June 17, 2008
Worries Over What’s in Water — Some Iowa Flood Victims Start Cleanup As Cresting Poses Threats Downriver
By Allen G Breed
OAKVILLE, Iowa - When the water rose around his family's hog farm, 15-year-old Logan Lanz tried to get their 800 piglets out of harm's way. Instead he found himself wading through floodwater choked with the animals' bodies.
Most of the farm's 350 sows also were lost Sunday to the floodwaters, now filthy brown with pig waste, diesel fuel, farm chemicals and who knows what else. Officials warned people to stay out of the water, but in Oakville, pig waste and diesel fuel combined to create a stench that was warning enough.
"You can hardly stand it," Logan's grandfather, Bob Lanz, 71, said as he motored through in a 22-foot aluminum flatboat.
In downtown Cedar Rapids, all manner of refuse could be seen floating down the Cedar River - 55-gallon drums labeled "corrosive," propane tanks, wooden fences and railroad ties. Dead birds and fish sat on the city's 1st Avenue Bridge.
LeRoy Lippert, chairman of emergency management and homeland security in Des Moines County, warned people to avoid the floodwaters: "If you drink this water and live, tell me about it. You have no idea. It is very, very wise to stay out of it. It's as dangerous as anything."
In addition to the poison in the water, there are mosquitoes - millions of them spawning in acres of standing water.
As some of Iowa's flooded towns began cleaning up Monday, others braced for new flooding risks, particularly in southeastern Iowa along the Mississippi River. Most requests for state aid were coming from Des Moines County, where the Mississippi was not expected to crest until Wednesday. The county had asked for a half-million sandbags.
A map obtained by The Associated Press showed the federal government predicting that 26 levees could potentially overflow along the Mississippi in the next week if the weather forecast is on the mark and a massive sandbagging effort fails to raise the level of the levees.
"We have just begun to fight," Iowa Gov. Chet Culver said. Two more deaths were reported Monday, including a woman whose car was hit by a National Guard truck, bringing the state's death toll to five.
Elsewhere, damage in the college town of Iowa City appeared limited. Some 400 homes took on water Sunday, and 16 University of Iowa buildings sustained some flood damage over the weekend. But the town's levees were holding and the Iowa River was falling.
In northeast Missouri communities along the Mississippi, armies of Mennonites and Amish worked sandbag lines with convicted felons, college students and other volunteers in a race to beat the rising river. The very wide Mississippi was forecast to crest in the area by mid- to late-week.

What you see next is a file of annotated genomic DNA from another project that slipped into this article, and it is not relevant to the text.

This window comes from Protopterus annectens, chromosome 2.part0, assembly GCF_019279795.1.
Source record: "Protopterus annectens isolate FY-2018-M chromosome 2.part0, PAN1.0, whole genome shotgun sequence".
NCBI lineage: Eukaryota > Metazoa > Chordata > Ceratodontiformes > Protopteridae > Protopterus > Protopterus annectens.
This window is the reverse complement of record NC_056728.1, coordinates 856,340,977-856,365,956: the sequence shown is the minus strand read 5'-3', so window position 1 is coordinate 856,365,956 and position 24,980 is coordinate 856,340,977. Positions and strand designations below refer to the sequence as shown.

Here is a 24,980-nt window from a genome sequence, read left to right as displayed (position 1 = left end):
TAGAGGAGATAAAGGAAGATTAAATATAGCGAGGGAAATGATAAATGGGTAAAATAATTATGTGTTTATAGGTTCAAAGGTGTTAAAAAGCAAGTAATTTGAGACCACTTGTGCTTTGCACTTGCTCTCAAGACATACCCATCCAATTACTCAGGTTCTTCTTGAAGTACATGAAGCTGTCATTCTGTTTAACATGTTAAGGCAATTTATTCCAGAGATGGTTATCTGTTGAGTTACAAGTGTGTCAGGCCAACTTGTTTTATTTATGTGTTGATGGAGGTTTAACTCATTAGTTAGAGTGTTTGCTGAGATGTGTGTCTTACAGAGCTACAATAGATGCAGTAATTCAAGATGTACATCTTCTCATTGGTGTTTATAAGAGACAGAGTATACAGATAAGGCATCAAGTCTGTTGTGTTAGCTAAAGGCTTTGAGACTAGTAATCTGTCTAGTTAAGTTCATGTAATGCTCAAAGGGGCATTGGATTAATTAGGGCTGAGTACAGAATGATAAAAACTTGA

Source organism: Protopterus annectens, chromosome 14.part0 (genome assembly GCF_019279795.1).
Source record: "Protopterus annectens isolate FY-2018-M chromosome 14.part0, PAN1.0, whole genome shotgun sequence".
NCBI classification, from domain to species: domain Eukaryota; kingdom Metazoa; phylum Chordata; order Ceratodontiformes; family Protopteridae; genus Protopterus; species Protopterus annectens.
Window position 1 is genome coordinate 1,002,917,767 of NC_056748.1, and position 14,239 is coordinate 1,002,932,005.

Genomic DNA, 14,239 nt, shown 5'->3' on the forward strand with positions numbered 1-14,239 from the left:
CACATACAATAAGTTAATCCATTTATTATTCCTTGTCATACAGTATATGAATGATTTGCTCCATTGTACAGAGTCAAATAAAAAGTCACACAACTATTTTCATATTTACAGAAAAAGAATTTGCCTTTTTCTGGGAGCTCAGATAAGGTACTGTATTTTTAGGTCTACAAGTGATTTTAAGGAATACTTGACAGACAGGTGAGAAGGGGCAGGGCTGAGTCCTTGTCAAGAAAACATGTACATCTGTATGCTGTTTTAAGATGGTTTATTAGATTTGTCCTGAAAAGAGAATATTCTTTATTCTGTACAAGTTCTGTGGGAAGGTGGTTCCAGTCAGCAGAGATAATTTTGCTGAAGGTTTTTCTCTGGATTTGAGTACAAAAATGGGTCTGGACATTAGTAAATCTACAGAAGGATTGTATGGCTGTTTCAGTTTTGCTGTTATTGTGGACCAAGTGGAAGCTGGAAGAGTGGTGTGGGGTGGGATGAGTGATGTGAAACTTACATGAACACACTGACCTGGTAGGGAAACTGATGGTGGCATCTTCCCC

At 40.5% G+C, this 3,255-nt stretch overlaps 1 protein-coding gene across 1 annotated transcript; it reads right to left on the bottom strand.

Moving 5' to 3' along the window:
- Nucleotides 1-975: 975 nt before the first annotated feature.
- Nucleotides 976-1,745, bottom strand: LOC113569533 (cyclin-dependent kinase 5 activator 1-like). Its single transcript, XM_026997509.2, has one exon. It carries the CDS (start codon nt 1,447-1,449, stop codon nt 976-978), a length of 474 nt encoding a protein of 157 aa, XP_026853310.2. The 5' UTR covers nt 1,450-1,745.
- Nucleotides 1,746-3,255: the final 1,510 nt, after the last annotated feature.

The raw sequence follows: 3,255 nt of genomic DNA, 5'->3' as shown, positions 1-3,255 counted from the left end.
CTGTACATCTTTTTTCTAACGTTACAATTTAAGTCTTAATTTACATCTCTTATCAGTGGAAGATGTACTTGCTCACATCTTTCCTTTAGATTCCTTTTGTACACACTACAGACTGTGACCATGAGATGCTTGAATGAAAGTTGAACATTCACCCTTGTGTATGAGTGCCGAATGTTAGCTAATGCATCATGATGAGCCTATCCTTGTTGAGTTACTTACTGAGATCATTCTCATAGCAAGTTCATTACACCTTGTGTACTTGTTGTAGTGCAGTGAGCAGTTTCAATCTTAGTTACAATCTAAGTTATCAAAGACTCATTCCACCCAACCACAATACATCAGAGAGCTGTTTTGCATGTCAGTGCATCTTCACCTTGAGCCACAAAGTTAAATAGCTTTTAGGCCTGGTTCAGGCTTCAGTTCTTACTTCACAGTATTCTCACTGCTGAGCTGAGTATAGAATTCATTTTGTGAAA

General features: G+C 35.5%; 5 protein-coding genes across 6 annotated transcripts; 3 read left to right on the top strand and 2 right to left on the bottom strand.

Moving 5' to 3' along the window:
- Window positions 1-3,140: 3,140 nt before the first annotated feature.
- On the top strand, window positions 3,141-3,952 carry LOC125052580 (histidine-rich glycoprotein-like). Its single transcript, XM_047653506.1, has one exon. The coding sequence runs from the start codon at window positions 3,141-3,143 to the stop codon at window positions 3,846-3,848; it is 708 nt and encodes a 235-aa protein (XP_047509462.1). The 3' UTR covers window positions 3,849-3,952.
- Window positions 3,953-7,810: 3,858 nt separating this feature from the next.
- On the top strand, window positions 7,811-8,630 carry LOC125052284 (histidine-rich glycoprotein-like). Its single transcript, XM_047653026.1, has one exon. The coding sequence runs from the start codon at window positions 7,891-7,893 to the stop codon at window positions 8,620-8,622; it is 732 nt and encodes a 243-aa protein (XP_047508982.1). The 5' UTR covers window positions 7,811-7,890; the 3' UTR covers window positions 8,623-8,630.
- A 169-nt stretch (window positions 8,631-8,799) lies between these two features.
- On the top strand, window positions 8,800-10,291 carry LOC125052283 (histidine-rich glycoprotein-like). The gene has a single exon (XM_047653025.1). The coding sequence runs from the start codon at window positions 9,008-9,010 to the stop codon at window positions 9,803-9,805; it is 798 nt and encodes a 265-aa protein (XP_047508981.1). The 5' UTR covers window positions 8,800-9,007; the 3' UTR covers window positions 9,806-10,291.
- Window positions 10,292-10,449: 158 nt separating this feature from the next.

"Today is our critical day, we need to get it done," said Monica Heaton, spokeswoman for Canton's emergency operations center.
Deluge in China
1.27 million flee, at least 112 dead
FOSHAN, China - Weeks of rain pushed rivers over their banks in southern China, displacing more than 1.27 million people and forcing some to huddle on rooftops today as the region braced for more downpours.
The Ministry of Civil Affairs in Beijing reported the flooding has killed at least 112 people in 12 provinces.
In a posting today on its Web site, the ministry said 57 of the deaths were in the central and northern provinces of Henan, Shanxi and Shaanxi. The 55 other fatalities were in nine southern provinces: Guangxi, Jiangxi, Hunnan, Hubei, Guangdong, Guizhou, Yunnan, Zhejiang and Anhui.
The floods have damaged crops across more than 2.12 million acres, washed away tens of thousands of homes and caused more than an estimated $1.5 billion in economic losses.
The Xijiang River's muddy, chocolate-brown waters overflowed in Foshan, a city in Guangdong province. Farmers ditched their plows and waded into the neck-high waters with nets to catch fish.
The Beijiang River, which converges with the Xijiang in Foshan, swallowed a neighborhood that had been home to about 100 people.
"The water came in fast. It started rising yesterday morning, and by noon our homes were swamped," said a man who gave his name only as Huang, standing on a dike staring at his inundated home across the Beijiang River.
"We had to do the same thing during the flood in 2005, which was much worse than this one. The government ignored us then and it's ignoring us now."
The flooding was the third major natural calamity to strike China this year as it gears up to host the Olympics in August. Freakish blizzards paralyzed southern provinces in February, and last month's earthquake in Sichuan killed nearly 70,000 people.
- Associated Press
Originally published by Allen G. Breed Associated Press .
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